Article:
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  • #81
    Originally posted by Ironmask View Post
    Linux being monolithic doesn't have much to do with gaming/graphics, the graphics drivers (at least nvidia and AMD as far as I'm aware) are usermode, and the rest of the drivers don't matter. It's the same deal with Windows, GPU drivers are usermode where pretty much everything else (VGA, USB etc) is kernelmode.
    What is a major issue is Xorg and how, if your GPU driver dies, so does Xorg, and so does everything running on top of it, which would be, well, your entire OS essentially. I don't know if Wayland fixes this but I haven't heard anything good. So if your GPU driver crashes (which happens in every OS), on Linux you're screwed, it's essentially a warm boot after that. On Windows the screen flickers for a second, that's it.
    Well that actually isn't entirely true, the interface for the graphics card is obviously in usermode but the actual core features of graphics cards is done in the kernel (or in the case of NVidia runs alongside the kernel that talks directly to the relevant parts of the kernel).

    MESA is the layer that goes between the low level graphics card implementation (which is in the kernel) and the usermode implementation of API's such as OpenGL.

    So if there are actual improvements in the core driver, this is not user level.

    If the NVidia blob or AMD/Intel actual drier ran in userland, it would be ridiculously slow. No modern kernel runs graphics in userland since Windows 9x days for that reason.

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    • #82
      Originally posted by Ironmask View Post

      Not sure what universe you come from, but here Google Stadia crashed hard. And this time, it wasn't just Google's shitty marketing, it was actually an unviable and inefficient technology. I don't mean to repeat history with how people used to think sending a radio signal across the atlantic was impossible, but right now, viable datacenter-based game streaming looks technically impossible with our current understanding of physics. You simply can't make the particles go fast enough to support a seamless input, rendering, streaming pipeline. Cloud gaming is succeeding with local streaming from your own in-house computer/console, but that still requires you to own the hardware, you're just putting the display somewhere else in the house.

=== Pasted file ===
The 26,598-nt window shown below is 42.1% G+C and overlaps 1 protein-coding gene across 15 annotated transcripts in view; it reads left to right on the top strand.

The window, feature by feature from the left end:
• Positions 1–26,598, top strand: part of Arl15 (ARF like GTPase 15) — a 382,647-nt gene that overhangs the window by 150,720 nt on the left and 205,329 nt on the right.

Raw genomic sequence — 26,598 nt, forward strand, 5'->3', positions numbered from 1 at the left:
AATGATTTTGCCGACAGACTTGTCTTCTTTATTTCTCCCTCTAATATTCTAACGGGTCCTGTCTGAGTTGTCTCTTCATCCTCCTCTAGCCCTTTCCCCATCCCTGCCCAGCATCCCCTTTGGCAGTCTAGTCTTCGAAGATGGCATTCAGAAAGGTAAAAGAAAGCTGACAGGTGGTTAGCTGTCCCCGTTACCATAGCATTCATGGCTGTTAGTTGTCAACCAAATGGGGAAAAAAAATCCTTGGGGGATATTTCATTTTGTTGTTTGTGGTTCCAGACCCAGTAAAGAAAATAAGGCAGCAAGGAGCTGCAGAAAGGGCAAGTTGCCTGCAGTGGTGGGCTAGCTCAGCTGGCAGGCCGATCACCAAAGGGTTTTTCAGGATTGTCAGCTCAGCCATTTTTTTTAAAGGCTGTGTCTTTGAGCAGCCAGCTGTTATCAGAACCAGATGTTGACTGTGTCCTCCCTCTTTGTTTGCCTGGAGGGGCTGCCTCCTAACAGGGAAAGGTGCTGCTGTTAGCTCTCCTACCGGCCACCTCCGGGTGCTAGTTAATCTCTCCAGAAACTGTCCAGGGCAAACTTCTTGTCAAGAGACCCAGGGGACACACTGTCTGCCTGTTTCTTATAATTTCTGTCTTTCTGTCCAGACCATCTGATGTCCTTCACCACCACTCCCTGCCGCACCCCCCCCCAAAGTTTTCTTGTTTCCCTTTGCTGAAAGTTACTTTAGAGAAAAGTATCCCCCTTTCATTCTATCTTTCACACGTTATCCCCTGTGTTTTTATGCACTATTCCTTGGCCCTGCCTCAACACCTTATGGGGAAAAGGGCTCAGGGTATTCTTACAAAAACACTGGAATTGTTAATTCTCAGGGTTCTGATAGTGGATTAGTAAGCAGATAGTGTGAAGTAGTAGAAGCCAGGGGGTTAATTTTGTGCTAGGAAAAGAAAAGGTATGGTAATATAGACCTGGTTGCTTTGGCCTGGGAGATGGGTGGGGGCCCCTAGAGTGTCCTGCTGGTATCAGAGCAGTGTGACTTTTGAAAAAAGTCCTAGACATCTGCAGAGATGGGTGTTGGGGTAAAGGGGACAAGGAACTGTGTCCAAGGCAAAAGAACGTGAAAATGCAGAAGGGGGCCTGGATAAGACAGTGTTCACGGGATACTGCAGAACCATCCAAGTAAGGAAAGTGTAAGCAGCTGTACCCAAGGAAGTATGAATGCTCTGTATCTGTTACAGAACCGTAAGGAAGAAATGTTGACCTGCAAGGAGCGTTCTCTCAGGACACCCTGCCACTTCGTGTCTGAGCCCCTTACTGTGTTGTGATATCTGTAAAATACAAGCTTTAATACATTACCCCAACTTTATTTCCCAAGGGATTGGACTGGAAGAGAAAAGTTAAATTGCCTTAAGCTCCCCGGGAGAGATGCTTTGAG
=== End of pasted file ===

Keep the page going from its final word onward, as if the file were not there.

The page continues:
Simply, Not true. Just check out Nvidia and Microsoft.

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      • #83
        Originally posted by krzyzowiec View Post

        According to the Steam Survey results of December 2021, Ubuntu 20.04.3 LTS 64-bit is the single most used Linux distribution at 17.90%, with Ubuntu 21.10 64-bit at 6.31%, totaling 24.27%. The next highest is Manjaro at 11.96%, and then Arch at 11.42%.
        Yes ...this is just a snapshot
        .....have you seen that the share is progressively declining since 2016? Most likely even earlier but the chart doesnt show prior surveys.

        In case you havent seen the link I gave: https://www.linuxgame.net/dynamic/st...ux_distros.png

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        • #84
          Originally posted by JPFSanders View Post

          I will never understand why the LTS desktop edition of Ubuntu provides with an up-to-date copy of browsers but not Mesa/Kernel/Firmware.
          Due to Linux being a monolithic kernel, its "risky" to use the latest kernel because the changeset between kernels are massive so its "safer" to use an older/well tested kernel. The kernel teams themselves also designated certain kernel releases as "stable"

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          • #85
            Originally posted by mdedetrich View Post

            Correct me if I am wrong but I am pretty sure debian backports bugfixes, not features which doesn't help.